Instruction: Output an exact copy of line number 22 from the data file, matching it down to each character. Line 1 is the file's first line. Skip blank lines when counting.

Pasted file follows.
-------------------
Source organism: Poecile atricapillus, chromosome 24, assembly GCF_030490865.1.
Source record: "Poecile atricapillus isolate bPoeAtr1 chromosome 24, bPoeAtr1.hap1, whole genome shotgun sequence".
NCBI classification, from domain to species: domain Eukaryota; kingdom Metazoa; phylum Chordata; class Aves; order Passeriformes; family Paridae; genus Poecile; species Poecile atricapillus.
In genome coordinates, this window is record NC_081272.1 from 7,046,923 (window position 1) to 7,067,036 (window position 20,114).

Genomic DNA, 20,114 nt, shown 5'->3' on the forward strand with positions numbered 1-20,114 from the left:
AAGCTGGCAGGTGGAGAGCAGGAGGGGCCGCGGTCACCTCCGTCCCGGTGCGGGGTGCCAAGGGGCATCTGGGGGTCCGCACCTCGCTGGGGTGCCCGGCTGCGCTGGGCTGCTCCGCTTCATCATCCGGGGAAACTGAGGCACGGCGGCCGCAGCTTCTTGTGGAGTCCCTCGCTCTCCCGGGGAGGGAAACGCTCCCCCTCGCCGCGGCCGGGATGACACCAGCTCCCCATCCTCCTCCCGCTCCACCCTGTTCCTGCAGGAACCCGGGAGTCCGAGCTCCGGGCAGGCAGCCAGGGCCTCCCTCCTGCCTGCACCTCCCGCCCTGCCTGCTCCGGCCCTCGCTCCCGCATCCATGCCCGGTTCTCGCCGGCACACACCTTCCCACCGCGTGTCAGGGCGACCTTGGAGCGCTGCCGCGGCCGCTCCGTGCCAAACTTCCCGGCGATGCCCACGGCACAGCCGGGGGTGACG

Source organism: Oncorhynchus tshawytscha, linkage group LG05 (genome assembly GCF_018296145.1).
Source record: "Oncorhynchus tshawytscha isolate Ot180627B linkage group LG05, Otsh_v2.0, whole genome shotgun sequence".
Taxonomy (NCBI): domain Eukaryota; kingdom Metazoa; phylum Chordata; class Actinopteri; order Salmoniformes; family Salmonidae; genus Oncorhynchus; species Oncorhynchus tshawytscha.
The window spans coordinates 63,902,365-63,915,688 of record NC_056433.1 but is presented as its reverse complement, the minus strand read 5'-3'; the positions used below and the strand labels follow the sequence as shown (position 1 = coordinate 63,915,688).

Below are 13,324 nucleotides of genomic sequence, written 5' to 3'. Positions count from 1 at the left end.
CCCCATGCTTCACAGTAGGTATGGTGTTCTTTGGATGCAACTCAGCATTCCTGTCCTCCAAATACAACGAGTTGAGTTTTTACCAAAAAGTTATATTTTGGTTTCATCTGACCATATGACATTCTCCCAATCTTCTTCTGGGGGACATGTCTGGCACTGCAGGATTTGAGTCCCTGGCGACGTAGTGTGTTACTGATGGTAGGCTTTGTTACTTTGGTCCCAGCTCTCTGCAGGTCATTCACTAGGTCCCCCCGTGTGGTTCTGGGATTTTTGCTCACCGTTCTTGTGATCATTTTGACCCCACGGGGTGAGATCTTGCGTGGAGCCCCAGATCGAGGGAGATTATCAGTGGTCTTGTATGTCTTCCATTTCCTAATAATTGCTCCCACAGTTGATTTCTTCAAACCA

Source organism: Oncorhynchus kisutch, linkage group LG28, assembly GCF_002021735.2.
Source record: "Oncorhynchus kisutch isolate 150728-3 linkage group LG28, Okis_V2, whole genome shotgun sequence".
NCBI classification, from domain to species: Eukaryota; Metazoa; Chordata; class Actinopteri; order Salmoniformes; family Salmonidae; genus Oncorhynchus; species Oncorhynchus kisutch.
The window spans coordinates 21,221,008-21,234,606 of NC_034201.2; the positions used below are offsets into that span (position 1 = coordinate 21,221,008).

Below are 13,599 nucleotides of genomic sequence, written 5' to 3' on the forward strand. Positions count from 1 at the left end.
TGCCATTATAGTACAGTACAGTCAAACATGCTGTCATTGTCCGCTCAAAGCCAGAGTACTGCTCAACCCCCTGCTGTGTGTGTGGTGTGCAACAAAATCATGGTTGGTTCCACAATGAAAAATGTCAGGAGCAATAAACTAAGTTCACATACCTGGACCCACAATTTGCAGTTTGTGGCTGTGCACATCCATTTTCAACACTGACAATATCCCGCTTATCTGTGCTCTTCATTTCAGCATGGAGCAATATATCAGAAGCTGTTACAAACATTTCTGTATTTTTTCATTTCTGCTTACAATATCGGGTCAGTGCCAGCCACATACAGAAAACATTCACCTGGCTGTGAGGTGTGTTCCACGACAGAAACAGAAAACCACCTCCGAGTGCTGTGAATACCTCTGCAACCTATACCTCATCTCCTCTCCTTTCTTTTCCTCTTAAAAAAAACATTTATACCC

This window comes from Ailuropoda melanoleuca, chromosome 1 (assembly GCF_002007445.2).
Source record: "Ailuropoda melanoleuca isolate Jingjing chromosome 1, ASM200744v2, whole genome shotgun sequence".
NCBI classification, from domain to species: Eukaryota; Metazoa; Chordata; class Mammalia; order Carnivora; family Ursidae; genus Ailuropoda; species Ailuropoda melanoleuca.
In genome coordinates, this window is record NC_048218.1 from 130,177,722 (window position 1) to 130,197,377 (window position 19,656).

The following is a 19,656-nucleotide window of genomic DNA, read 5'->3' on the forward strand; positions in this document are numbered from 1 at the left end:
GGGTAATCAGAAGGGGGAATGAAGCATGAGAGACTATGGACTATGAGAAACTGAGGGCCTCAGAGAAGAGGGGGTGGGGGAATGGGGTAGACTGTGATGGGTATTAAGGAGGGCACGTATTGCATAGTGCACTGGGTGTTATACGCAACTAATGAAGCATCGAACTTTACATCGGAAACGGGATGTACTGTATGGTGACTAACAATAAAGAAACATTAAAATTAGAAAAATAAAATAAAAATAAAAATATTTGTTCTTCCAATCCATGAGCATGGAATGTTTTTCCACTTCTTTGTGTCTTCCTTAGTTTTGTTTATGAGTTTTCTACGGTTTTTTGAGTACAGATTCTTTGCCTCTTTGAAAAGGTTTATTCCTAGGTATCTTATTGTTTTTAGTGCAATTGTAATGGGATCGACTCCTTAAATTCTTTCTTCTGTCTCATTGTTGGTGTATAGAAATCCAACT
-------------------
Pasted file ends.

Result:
In genome coordinates, this window is record NC_048218.1 from 130,177,722 (window position 1) to 130,197,377 (window position 19,656).